Heavens, is Aislin a fast knit. I'm not sure I understand it--I've knit sweaters on size 9s, even size 11s, and I don't remember them speeding along quite this quickly. Definitely not complaining--but to think I was concerned about being able to wear it before Autumn! What is it, forty degrees out today? Jeez.
I've been knitting a lot of stripes lately, which isn't normally my thing. When I knit with this yarn the last time around, it pooled into a big chess-board of light green and aqua--which I loved, actually. I like pooling. I'm strange. But the stripes seem to work here.
I do like Harmony, but it's very strange yarn. (I don't know much of anything about spinning, so bear with me on the terminology here). It appears that they mushed together the wool and the silk into one ply, and left the mohair in another, and then loosely plied the two of those together--it looks like two entirely different laceweight yarns lightly twisted together, and then dyed. It produces an interesting effect--the glistening silk still stands out, undiluted by the mohair, and yet it's a very fuzzy (and very sheddy) fabric. I snag on the yarn a lot, though.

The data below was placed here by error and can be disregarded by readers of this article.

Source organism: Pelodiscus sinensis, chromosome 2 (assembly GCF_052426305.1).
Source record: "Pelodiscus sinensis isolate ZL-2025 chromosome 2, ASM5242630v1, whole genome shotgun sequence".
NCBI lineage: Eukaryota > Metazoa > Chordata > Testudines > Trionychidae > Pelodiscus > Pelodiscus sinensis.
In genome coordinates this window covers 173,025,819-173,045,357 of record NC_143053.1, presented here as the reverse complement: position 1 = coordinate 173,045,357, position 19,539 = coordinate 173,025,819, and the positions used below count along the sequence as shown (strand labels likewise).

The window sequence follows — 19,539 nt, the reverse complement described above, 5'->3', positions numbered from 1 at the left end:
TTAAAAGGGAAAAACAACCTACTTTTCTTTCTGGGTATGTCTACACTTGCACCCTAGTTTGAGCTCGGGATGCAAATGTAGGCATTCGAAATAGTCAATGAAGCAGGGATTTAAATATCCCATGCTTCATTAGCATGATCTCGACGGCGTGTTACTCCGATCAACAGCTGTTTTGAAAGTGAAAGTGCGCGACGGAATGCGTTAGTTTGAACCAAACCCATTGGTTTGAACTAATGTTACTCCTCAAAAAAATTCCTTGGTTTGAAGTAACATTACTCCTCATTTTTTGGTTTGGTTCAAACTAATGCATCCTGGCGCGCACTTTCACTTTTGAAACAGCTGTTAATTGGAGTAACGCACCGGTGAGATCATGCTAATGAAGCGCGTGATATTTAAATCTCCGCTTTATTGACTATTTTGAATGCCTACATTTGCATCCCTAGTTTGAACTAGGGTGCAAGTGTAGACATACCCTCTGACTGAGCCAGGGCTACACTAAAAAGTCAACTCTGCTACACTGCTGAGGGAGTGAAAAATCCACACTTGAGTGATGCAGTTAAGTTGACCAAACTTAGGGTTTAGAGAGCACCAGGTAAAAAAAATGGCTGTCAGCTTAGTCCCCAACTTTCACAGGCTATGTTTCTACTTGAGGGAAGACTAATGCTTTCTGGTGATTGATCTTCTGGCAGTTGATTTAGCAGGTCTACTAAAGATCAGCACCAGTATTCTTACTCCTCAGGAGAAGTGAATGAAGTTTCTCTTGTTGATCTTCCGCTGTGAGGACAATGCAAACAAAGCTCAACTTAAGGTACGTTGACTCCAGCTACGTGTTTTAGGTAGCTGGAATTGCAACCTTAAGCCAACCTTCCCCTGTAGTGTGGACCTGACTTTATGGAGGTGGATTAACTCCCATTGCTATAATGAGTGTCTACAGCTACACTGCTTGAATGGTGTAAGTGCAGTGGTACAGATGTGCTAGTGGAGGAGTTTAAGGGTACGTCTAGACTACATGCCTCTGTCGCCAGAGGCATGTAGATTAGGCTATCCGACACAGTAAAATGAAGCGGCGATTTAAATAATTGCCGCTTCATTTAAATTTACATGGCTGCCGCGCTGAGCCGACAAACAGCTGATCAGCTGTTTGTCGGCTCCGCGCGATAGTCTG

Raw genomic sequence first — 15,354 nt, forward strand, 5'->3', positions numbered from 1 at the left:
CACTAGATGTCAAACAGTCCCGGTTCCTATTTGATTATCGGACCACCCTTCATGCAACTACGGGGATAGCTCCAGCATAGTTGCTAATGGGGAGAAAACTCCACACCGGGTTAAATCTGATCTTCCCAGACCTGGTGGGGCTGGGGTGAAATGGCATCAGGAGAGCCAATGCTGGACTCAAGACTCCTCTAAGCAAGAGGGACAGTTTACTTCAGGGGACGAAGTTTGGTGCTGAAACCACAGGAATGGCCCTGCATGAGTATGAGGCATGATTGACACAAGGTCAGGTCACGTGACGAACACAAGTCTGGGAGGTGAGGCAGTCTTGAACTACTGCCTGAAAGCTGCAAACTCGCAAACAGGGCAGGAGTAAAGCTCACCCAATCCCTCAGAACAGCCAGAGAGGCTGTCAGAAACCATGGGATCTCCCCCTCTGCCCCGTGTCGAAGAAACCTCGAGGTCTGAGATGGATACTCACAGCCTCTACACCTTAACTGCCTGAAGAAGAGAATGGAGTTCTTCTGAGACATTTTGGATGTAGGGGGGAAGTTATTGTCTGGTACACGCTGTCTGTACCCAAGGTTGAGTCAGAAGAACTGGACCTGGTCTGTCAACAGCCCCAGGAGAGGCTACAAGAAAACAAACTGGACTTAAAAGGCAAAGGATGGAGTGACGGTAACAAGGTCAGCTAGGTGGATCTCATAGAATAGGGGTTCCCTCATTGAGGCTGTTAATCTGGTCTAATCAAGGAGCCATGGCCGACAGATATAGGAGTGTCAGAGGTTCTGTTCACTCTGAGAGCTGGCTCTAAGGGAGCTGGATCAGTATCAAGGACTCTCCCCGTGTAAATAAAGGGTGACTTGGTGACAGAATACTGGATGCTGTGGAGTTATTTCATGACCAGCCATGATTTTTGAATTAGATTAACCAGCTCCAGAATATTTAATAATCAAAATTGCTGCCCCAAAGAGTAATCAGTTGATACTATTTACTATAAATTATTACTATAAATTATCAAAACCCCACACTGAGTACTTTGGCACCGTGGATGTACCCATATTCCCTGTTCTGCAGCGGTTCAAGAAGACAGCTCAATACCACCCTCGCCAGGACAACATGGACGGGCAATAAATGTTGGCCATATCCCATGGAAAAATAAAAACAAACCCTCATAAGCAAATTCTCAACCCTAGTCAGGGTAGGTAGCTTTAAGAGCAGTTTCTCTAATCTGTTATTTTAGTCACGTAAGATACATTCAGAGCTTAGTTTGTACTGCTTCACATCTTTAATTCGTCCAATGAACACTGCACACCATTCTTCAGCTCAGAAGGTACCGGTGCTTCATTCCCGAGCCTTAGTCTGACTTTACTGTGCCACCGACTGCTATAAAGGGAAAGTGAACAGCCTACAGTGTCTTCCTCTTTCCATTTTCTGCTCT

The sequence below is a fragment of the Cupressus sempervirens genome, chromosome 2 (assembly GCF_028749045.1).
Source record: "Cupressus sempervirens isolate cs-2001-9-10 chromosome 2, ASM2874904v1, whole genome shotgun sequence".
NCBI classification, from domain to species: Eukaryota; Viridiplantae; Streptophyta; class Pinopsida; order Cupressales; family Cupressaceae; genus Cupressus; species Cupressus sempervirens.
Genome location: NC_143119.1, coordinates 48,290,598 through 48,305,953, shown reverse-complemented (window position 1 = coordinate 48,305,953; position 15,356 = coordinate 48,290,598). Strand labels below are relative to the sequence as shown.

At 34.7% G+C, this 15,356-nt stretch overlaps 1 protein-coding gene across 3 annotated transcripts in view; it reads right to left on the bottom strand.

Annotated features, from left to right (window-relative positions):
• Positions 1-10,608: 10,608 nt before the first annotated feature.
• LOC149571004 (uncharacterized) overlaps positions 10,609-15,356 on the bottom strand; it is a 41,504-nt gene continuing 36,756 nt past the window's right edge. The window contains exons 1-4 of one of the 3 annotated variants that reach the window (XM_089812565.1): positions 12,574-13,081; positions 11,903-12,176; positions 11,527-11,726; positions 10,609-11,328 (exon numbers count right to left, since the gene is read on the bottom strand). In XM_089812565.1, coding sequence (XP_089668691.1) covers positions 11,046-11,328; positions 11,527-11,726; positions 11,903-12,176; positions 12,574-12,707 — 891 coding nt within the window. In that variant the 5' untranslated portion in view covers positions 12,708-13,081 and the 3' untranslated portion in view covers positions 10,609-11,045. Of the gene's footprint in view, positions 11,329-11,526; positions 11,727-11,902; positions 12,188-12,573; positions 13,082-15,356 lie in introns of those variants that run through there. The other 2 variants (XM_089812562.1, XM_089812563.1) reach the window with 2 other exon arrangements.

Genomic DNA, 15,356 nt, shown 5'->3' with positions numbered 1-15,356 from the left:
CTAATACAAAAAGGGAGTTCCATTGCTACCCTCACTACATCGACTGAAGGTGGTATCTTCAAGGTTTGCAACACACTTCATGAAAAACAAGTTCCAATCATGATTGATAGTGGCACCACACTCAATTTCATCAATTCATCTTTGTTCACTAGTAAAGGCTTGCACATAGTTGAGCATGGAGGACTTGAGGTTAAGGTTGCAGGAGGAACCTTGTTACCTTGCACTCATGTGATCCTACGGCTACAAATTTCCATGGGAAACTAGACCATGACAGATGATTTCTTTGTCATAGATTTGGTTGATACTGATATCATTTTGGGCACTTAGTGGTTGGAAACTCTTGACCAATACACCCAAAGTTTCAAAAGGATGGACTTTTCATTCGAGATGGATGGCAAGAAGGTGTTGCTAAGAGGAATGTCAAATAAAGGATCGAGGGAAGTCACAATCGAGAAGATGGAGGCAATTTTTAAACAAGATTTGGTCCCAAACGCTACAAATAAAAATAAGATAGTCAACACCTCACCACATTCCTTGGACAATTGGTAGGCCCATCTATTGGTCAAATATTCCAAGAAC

On an entirely different topic (since I really don't have too much to say about Aislin yet. Flying along! Hope it ends up looking good!) we watched ET with the kids last night, finishing it right before bedtime.
Yeah. That was a genius move on our part. Dave and I each had a kid burrowed up against us, sobbing. All reassurances that ET wasn't really dead, that he'd be fine, we promised--well, they believed us, but they couldn't stop crying.
But then--hooray! ET really is alive! "ETphonehomeETphonehomeETphonehome!" Bicycles flying across the setting sun, Drew Barrymore is cute, everything is wonderful!
Except....dammit. ET is going home. Now we must sob again. And Oh. My. God. The sobbing just wouldn't stop--it was so sad, and so pathetic (in the 18th Century sense, not the 90's middle school sense) that Dave and I were cracking up. These poor kids! What have we done to them?
And Toaster was all embarrassed--never mind that I confessed to crying every single time I watch Meet Joe Black (beat that for embarrassment--not only do I cry, I watch it again and again), and Dave admitted to having cried just last weekend at Miss Pettigrew. Which is the least weepy movie ever.
We tried to ascertain whether they did like the movie, despite the sobbing, and whether we would ever be forgiven for showing it to them. Between tears and sniffles, RockNoodle explained that they did like it, as it was "Happy and Sad. It's Had."
Which made me crack up again.